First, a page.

When we determine that a derivative instrument is not highly effective as a hedge, we discontinue hedge accounting prospectively. In all situations in which we discontinue hedge accounting and the derivative instrument remains outstanding, we will carry the derivative instrument at its fair value on our condensed consolidated balance sheets and recognize subsequent changes in its fair value in our current period earnings.
Inventories
Inventories are stated at the lower of cost or net realizable value with cost being determined using a moving average cost basis for raw materials and actual cost for work-in-process and finished goods. The majority of our inventory is charged to cost of sales as raw materials are placed into production and the related revenue is recognized. Inventoried costs include raw materials, outside processing, direct labor and allocated overhead, adjusted for any abnormal amounts of idle facility expense, freight, handling costs, and wasted materials (spoilage) incurred. We assess the inventory carrying value and reduce it, if necessary, to its net realizable value based on customer orders on hand, and internal demand forecasts using management’s best estimates given information currently available. As a result of adopting ASC 606 on January 1, 2018, where we utilized the modified retrospective method of adoption and we changed our revenue recognition for the majority of our revenue from point in time to over time, our inventory balance decreased significantly. For revenue contracts where revenue is recognized using the point in time method, inventory is not reduced until it is shipped or transfer of control to the customer has occurred. Our ending inventory consists of raw materials, work-in-process, and finished goods. See Note 2.
Production Cost of Contracts
Production cost of contracts includes non-recurring production costs, such as design and engineering costs, and tooling and other special-purpose machinery necessary to build parts as specified in a contract. Production costs of contracts are recorded to cost of sales using the over time revenue recognition model. We review the value of the production cost of contracts on a quarterly basis to ensure when added to the estimated cost to complete, the value is not greater than the estimated realizable value of the related contracts.
Accumulated Other Comprehensive Loss
Accumulated other comprehensive loss, as reflected on the condensed consolidated balance sheets under the equity section, was comprised of cumulative pension and retirement liability adjustments, net of tax, and change in net unrealized gains and losses on cash flow hedges, net of tax.
Provision for Estimated Losses on Contracts
We record provisions for the total anticipated losses on contracts, considering total estimated costs to complete the contract compared to total anticipated revenues, in the period in which such losses are identified. The provisions for estimated losses on contracts require us to make certain estimates and assumptions, including those with respect to the future revenue under a contract and the future cost to complete the contract. Our estimate of the future cost to complete a contract may include assumptions as to changes in manufacturing efficiency, operating and material costs, and our ability to resolve claims and assertions with our customers. If any of these or other assumptions and estimates do not materialize in the future, we may be required to adjust the provisions for estimated losses on contracts. As a result of the adoption of ASC 606 on January 1, 2018, the definition of a revenue contract with a customer for us now has changed and is typically defined as a customer purchase order, in certain scenarios, we may be required to recognize anticipated losses on contracts that would not have occurred under ASC 605. In addition, provision for estimated losses on contracts are now included as part of contract liabilities on the condensed consolidated balance sheets.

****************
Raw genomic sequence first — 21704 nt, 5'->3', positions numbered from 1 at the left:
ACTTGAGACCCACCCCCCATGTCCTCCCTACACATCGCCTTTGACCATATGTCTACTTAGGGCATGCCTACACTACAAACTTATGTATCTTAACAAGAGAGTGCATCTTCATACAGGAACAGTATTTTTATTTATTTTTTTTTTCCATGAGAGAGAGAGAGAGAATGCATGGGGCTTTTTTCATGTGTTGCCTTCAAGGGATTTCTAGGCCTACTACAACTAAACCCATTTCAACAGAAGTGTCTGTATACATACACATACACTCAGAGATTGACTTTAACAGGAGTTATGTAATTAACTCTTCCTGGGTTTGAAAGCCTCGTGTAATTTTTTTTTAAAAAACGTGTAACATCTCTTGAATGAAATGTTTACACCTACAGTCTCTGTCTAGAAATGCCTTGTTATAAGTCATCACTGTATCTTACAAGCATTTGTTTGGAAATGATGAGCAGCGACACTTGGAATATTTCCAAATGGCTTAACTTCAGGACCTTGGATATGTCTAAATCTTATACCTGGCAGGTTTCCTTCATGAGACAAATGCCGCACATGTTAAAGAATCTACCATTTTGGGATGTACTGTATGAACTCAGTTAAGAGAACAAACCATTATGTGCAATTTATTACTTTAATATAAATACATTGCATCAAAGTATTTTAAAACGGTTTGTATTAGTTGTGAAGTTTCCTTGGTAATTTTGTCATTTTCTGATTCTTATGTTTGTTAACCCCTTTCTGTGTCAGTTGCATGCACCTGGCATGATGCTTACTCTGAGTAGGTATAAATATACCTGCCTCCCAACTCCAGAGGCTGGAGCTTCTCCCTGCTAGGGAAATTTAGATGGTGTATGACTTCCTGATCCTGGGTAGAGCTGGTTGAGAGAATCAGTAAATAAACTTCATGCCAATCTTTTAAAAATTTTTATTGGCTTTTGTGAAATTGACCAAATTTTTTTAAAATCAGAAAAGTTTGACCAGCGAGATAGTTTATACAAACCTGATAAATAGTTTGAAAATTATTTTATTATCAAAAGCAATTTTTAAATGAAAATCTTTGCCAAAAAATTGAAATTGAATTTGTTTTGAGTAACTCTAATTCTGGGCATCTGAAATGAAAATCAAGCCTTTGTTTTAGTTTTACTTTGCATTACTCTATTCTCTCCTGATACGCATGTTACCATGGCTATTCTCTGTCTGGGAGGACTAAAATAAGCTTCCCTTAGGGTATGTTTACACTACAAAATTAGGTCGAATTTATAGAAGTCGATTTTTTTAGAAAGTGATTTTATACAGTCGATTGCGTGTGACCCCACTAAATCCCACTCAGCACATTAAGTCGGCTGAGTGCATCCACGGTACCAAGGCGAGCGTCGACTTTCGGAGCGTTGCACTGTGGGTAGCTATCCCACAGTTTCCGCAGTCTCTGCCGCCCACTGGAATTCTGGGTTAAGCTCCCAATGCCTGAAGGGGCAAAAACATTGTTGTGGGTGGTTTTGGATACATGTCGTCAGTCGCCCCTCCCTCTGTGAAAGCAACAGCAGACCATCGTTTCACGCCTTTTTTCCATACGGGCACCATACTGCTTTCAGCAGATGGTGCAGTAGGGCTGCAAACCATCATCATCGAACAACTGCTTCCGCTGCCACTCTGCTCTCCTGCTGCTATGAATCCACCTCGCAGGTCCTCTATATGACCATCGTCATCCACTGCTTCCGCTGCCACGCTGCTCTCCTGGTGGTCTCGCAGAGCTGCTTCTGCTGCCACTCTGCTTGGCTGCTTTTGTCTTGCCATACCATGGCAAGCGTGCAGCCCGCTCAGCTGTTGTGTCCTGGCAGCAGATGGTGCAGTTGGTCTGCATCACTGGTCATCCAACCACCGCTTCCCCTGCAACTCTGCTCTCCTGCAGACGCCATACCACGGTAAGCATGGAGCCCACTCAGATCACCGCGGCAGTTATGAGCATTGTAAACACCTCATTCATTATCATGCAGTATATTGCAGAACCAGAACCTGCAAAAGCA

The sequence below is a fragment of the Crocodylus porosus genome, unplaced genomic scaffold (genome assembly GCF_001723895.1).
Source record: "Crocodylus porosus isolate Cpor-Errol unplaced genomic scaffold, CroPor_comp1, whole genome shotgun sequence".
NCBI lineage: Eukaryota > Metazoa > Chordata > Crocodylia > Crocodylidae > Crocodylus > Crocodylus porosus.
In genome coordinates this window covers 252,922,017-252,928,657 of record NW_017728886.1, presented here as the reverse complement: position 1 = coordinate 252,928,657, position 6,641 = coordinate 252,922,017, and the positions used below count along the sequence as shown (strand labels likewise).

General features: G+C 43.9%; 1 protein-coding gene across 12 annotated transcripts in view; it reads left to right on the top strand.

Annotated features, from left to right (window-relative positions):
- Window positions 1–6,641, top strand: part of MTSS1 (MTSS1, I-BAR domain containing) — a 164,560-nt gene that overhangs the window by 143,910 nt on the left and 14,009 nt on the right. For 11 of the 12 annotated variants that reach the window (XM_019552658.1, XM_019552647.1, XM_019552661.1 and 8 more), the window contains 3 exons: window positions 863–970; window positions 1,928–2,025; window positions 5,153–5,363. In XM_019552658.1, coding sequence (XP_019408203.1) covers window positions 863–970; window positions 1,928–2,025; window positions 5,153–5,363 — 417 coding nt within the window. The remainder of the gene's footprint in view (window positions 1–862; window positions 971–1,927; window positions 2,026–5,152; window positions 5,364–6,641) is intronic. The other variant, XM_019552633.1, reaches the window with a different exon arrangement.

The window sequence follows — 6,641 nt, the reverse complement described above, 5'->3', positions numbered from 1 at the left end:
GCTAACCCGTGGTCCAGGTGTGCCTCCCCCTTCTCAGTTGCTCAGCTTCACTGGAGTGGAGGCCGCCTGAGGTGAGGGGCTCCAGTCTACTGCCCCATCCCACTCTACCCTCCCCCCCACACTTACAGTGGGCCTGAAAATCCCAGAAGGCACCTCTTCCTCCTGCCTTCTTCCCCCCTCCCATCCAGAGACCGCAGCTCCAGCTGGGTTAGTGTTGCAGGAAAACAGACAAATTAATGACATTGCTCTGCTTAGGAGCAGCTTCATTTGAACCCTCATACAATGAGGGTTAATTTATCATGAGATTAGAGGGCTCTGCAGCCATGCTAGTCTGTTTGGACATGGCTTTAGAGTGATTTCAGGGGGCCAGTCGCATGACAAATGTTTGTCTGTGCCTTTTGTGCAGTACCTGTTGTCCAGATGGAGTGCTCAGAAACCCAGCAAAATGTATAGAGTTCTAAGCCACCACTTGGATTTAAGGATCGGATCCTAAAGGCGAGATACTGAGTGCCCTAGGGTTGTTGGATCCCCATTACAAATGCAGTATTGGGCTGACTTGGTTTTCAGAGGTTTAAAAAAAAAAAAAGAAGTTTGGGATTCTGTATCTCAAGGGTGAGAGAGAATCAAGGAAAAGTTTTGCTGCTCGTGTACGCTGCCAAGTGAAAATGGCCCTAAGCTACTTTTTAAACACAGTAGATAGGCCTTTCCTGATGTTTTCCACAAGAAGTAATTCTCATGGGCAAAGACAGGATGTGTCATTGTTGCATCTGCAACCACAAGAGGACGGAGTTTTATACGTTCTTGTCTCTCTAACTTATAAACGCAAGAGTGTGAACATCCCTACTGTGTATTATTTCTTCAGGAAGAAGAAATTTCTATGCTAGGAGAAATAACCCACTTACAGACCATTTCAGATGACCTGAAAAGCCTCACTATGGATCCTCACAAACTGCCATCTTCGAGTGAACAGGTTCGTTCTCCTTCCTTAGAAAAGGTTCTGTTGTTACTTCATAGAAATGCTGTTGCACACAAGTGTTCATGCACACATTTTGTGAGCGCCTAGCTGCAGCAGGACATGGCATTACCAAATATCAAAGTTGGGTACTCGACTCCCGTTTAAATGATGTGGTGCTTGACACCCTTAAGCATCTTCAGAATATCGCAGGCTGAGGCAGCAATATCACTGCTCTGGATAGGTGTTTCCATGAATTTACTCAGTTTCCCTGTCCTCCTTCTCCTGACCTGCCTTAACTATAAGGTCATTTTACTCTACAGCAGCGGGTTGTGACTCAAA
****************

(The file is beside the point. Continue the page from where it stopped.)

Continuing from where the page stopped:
Revenue Recognition
Our customers typically engage us to manufacture products based on designs and specifications provided by the end-use customer. This will require the building of tooling and manufacturing first article inspection products (prototypes) before

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volume manufacturing. Contracts with our customers generally include a termination for convenience clause.
We have a significant number of contracts that are derived from long-term contracts and programs that can span several years, as well as contracts that are started and completed within the same year. We recognize revenue under ASC 606, which utilizes a five-step model. Further, we utilized the modified retrospective method (also known as the cumulative effect method) of adoption of ASC 606. See Note 2.